“Love one another with brotherly affection. Outdo one another in showing honor” (ESV, Romans 12:10).
Christmas trees. Little ornamental Christmas trees. That’s what the woman I was talking with made in her spare time. A crafter. Man, that isn’t me. I’ve never wanted to make crafty Christmas trees.
But there we were, talking. Why? Because Christ died for me and her. We are family in Christ.
Believers are called into community. Jesus died for us. He purchased us with His blood. He put us into His family.
We are different from one another. We do not gather because of common interests, histories, experiences, skin color, or class. We gather because the blood of Jesus unified us. He made us one. He put us in His body.
We do not gather because we think it works.
The pragmatic reason ought to be rejected. Believers are obedient people, not pragmatists. In other words, we don’t self-diagnose. We aren’t the ones who decide what is best for us. God does.
We know God has a better vision for what works and what doesn’t work. How can I tell if a meeting was effective? How can I tell if it impacted me deeply or not? If I walk out of a meeting with strong feels, does that really mean anything? Perhaps it was in the meeting I was frustrated in God changed me most.
We are often bad judges of what works. I have no idea how God is using the meeting time in another person’s life. Perhaps, the meeting isn’t about me. Perhaps I am not the one God is trying to directly minister to that night.
Too often the Christian response to an invitation into Christian community is one of ambivalence. “I’ve didn’t get anything out of it last time,” someone might say. We air our grievances. The group wasn’t deep enough, fun enough, friendly enough, prayerful enough, etc.
This is self-diagnosis. “That was an awesome prayer meeting,” we say. Really? How do you know?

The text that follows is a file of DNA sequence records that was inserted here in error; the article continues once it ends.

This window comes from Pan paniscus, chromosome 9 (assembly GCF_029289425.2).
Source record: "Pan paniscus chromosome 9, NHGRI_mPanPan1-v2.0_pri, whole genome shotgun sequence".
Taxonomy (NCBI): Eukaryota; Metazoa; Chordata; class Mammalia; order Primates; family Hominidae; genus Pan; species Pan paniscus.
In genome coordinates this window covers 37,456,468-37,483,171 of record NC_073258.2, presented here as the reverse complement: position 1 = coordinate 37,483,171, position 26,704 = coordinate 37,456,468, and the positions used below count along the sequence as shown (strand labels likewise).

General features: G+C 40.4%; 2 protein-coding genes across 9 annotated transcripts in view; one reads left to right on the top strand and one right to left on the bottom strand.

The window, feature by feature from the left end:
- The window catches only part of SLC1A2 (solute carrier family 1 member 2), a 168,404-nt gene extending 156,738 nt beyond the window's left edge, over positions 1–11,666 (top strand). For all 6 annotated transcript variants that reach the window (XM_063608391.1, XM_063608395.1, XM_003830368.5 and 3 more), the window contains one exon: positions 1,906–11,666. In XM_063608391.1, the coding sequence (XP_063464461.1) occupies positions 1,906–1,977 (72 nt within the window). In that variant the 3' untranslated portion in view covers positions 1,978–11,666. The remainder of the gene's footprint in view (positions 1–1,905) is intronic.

We usually have no idea what is and isn’t working. I have been to meetings that felt lifeless, only to discover later that, behind the scenes, God was rescuing one of the people through the conversation. God is alive. He is working.
Often, what I think works for me isn’t what God is trying to do in me. Everyone wants friends and friendly times, but sometimes God wants to use a different instrument to shape me. Perhaps my patience needs to grow. In harder Christian community my patience must grow.
Christian community is a fascinating experiment. It is flawed, imperfect, because, well, we are there. We bring our imperfections with us. We are to decide to love. Faithfully, we are to show up and care for whoever is in front of us.
We gather because God will do His work.
I grew up inside the church. I’ve been around Christian community my whole life. I’ve seen meetings that felt dead, only to find God was resurrecting someone throughout the entire lifeless experience. You just never know what God is up to.
I’ve found this is true in me. I’m like anyone else. There are meetings I enjoy more than others. When the conversation is flowing and the good medicine of laughter is abounding, I rejoice. “That was a great meeting,” I’ll say as we drive off.
But, really, how do I know? I felt it was great. I was edified. It probably was great. But on the nights I don’t feel that way God is still at work. It may have been great for different reasons altogether.
Perhaps, God is using the night to shape me. Maybe an uncomfortable conversation is designed to shape my character, develop my personality. God uses His instruments, other people, in my life and yours.
Perhaps, God is using the meeting to shape someone else. A word I speak, an ear I offer, an example I live out, might be just what someone else needs. If another part of the body is cared for, this part of the body (me) rejoices.
Perhaps, God is using the meeting to shape all of us together. He might use the time to create a longing in us, something strong and healthy and deep.
In this, love is to be preeminent. Mutual care one for another. No one there nails it every time. We all have blind spots, flaws, imperfections. We have priorities that are so wrong, so out of balance. Greed, lust, partiality; it’s all there. We bring those imperfections to the table and we love one another through them.
We don’t gather because we can see how it impacts us. We are too shortsighted for that. God tells us Christian community is His plan. This means it is for our health. We say, “I needed that” because God said we needed that, not because we felt the need.
So, because God has built a community by the blood of Jesus, I engage. His love for His bride is strong. I join. I engage. I give. I serve. I don’t always see how it will impact my life, but as I remain in it, I am very much impacted. I am changed. Transformation occurs.
“And let us consider how to stir up one another to love and good works, not neglecting to meet together, as is the habit of some, but encouraging one another, and all the more as you see the Day drawing near.” (Hebrews 10:24–25).